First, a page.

Blog Kasich

Ohio Governor John R. Kasich: Ohio, a state built by immigrants, welcomes those seeking new opportunities. (photo provided)

There’s no wall at the Ohio border, only an open door. At a time when the word “immigration” has become a starting point for endless debate and posturing, Ohio welcomes immigrants. It doesn’t matter if you come from Michigan or Montana – or from India or Ecuador – you are always welcome here.

I know it might strike some as strange to say “welcome” to new arrivals at a time when immigrants aren’t always finding open doors. But Ohio’s never done things like everyone else and we’re proud to stand apart on this. We have a history of working to stay a step ahead. And, for us, immigration has always been part of moving forward and staying on the cutting edge.

After all, Ohio was America’s first frontier. So it’s second nature for us to identify with and celebrate the many waves of immigrants that came here for freedom and opportunity: Germans in Cincinnati and central Ohio, Eastern Europeans, Latinos and Irish in Northeast Ohio, Italians in Eastern Ohio, people from the Middle East in Northwest Ohio to name just a few.

Today, new waves of immigrants are finding their homes here, coming into the same cities and towns enriched by the earlier generations. People from East Africa, the Himalayas, Latin America and other places continue to become proud Buckeyes and weave their stories into the broader, historic Ohio narrative. It’s a proud history of the ways hard work, ingenuity and creativity have become hallmarks of our success, both past and future.

Recognizing the need to maintain Ohio’s traditional open door for new arrivals, I recently signed an executive order creating the New Americans Advisory Committee to help advise a new Office of Opportunities for New Americans. This will help us focus on making sure these new Ohioans are job ready by working closely with immigrant support groups to tear down barriers that prevent integration and economic success.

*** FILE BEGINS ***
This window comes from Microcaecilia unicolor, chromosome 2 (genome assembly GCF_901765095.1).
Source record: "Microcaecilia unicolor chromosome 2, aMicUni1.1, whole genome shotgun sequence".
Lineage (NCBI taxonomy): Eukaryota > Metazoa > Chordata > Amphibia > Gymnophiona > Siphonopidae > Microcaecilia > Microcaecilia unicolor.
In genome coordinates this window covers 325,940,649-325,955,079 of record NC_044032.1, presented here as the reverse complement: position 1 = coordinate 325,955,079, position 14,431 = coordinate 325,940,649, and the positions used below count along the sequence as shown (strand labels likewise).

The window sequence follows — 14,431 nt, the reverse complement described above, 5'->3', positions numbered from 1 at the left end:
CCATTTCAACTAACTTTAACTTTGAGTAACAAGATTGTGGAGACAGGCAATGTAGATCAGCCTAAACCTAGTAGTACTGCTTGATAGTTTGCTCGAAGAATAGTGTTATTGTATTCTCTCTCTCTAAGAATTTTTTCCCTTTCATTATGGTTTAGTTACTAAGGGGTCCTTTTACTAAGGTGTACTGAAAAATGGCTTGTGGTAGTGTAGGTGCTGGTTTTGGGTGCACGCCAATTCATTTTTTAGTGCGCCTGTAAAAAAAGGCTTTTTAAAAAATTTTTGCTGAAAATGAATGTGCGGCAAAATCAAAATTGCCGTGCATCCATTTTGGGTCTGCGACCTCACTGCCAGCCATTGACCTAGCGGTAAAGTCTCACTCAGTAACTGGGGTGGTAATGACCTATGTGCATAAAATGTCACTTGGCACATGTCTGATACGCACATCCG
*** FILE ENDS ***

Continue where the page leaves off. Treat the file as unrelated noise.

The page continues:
For a state that’s seen a half-million new jobs created since 2011, we know we have opportunities to share, witnessed by the 150,000 well-paying job openings listed each month on our OhioMeansJobs.com website.

Like so many Americans of my generation, I know what immigration means. As a grandchild of Croatian and Czech immigrants, I was raised in a Pennsylvania steel town where most of my neighbors had similar stories. The varied nature of our backgrounds gave our community strength and vibrancy. It was part and parcel of that classic immigrant drive to get ahead that helped make Pittsburgh’s steel industry an engine of American prosperity.

But today, our memory of America’s immigrant past no longer enjoys this same celebrated status. The negative voices on some sides of the immigration debate should alarm anyone who understands the benefits and blessings of immigration. That negativity misunderstands our country’s past and ignores the importance of our connections to the rest of the world. As a result, it throws up a barrier to future economic growth and blocks us from understanding – and addressing – the real causes of challenges that face certain parts of our country or specific industries.

When Americans affirm our immigrant heritage going forward, we prepare ourselves for the ongoing success that comes from the power and innovations that can flow from new ideas and new people. We thrive on both in Ohio. Our state was built by immigrants, and because we want to continue building, we’ll need new people from everywhere – including from outside the United States.

The door is open to Ohio. Come in and join us! We welcome new neighbors who work hard, contribute to their communities, raise their families and are ready to join in the great Ohio Story.

(John R. Kasich has served as Ohio governor since January 2011, helping Ohio close an $8 billion budget shortfall and restore its fiscal stability. He served as a member of Congress from 1983-2001 and, as the chairman of the House Budget Committee, he was chief architect of the effort to balance the federal budget for the first time since 1969.)

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